France fast-tracks Jewish claims on artwork stolen during WWII

France passed a law on Thursday to make it easier to return to Jewish owners art confiscated by Nazi Germany that ended up in French museums.


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France’s culture minister said the law, passed unanimously by both houses of parliament, would allow “concrete legal action” to return artworks from the German occupation of France during World War II.

According to the Ministry of Culture, Nazi Germany implemented a policy of seizing art in occupied territories as part of its persecution of Jews, taking an estimated 100,000 works of art from France alone.

After the war, some 60,000 objects from the collection were recovered in Germany and brought back to France, most of which were returned to their owners or heirs. However, 2,200 works are in the collections of French national museums.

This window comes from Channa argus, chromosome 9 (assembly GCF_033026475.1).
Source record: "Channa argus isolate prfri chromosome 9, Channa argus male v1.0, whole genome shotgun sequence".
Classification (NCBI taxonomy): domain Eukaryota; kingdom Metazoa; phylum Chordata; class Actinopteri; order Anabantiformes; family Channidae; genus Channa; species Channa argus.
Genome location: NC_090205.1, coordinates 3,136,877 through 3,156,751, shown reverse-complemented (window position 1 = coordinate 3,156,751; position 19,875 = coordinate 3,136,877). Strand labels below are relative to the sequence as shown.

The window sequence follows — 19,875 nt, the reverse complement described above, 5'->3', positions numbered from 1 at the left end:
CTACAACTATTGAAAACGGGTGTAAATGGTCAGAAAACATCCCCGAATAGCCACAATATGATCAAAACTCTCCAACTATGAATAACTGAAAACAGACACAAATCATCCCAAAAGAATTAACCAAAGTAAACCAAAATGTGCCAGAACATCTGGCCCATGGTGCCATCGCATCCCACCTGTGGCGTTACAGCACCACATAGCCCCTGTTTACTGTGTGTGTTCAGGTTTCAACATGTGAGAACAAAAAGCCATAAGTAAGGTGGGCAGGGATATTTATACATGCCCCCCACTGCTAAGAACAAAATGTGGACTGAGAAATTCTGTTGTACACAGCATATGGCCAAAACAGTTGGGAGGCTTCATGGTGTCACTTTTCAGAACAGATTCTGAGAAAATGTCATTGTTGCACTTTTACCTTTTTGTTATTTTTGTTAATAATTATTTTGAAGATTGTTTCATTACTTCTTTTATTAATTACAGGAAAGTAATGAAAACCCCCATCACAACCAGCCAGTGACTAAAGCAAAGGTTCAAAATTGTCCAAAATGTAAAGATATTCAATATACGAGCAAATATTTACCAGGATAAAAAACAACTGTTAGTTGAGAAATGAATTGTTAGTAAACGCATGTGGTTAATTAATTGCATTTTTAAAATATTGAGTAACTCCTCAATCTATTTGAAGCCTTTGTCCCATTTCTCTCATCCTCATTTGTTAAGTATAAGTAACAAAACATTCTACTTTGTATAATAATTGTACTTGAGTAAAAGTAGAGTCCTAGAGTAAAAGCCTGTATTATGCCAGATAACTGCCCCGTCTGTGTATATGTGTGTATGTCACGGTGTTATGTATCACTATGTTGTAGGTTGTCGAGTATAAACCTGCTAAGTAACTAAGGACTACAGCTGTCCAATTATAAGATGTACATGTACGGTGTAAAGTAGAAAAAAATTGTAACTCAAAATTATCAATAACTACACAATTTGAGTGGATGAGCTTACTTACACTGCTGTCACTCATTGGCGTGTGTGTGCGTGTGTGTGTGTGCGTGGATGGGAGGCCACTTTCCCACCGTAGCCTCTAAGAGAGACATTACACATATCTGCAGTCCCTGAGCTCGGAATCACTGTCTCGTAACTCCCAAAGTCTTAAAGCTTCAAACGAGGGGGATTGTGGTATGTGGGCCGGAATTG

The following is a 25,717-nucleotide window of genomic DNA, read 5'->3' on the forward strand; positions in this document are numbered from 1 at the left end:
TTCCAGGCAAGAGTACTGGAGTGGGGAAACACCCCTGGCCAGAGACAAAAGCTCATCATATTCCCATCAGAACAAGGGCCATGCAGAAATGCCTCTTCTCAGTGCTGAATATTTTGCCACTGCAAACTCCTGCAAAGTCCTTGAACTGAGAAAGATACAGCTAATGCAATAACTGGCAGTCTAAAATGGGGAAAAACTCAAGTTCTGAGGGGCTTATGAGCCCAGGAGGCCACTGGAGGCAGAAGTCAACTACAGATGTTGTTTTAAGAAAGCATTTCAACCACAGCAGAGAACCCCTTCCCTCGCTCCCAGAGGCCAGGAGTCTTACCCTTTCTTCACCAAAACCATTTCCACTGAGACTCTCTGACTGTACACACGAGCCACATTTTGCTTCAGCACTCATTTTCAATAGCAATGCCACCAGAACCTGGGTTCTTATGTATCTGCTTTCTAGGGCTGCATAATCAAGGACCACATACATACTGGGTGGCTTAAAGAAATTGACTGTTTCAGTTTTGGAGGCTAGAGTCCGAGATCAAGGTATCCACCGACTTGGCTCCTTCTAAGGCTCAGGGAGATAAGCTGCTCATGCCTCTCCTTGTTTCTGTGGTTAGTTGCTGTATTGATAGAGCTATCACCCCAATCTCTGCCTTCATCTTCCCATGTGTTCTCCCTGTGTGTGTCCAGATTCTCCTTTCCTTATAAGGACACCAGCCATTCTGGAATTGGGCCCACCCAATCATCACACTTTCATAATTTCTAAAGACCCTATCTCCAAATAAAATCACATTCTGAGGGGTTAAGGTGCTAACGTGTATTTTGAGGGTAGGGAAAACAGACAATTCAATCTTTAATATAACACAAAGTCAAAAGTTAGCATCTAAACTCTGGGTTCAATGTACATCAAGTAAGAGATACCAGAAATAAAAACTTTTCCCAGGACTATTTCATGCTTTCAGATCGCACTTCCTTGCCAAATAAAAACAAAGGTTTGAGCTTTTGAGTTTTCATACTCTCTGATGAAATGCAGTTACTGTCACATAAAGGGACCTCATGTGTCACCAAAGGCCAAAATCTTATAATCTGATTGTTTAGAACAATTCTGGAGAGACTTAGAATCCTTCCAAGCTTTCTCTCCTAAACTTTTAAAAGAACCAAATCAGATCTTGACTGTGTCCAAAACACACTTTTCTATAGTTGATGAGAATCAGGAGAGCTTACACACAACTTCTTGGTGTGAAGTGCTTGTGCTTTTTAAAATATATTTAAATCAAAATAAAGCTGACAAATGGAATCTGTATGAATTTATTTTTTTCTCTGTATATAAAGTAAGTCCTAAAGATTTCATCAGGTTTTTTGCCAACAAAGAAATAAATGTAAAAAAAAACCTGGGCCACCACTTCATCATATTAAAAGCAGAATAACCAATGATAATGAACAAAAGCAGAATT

Returning the 2,200 items to their rightful owners was made more complicated by French legislation giving museums “inalienable” ownership.

That means parliament has to pass a law to return every piece of the collection.

Under the new law, reparations could be made more quickly, with the government simply having to seek authorization from a special commission.

“This is an operational law that ensures that the duty of remembrance and vigilance is translated into concrete legal action,” said Culture Minister Rima Abdul Malak.

It will help “to illuminate our history and our future,” she added.

If the rightful owners of the stolen artwork prefer compensation rather than return, they can now reach an amicable settlement with the museum.

Senator Beatrice Gosselin said the law was “historic and deeply symbolic.”


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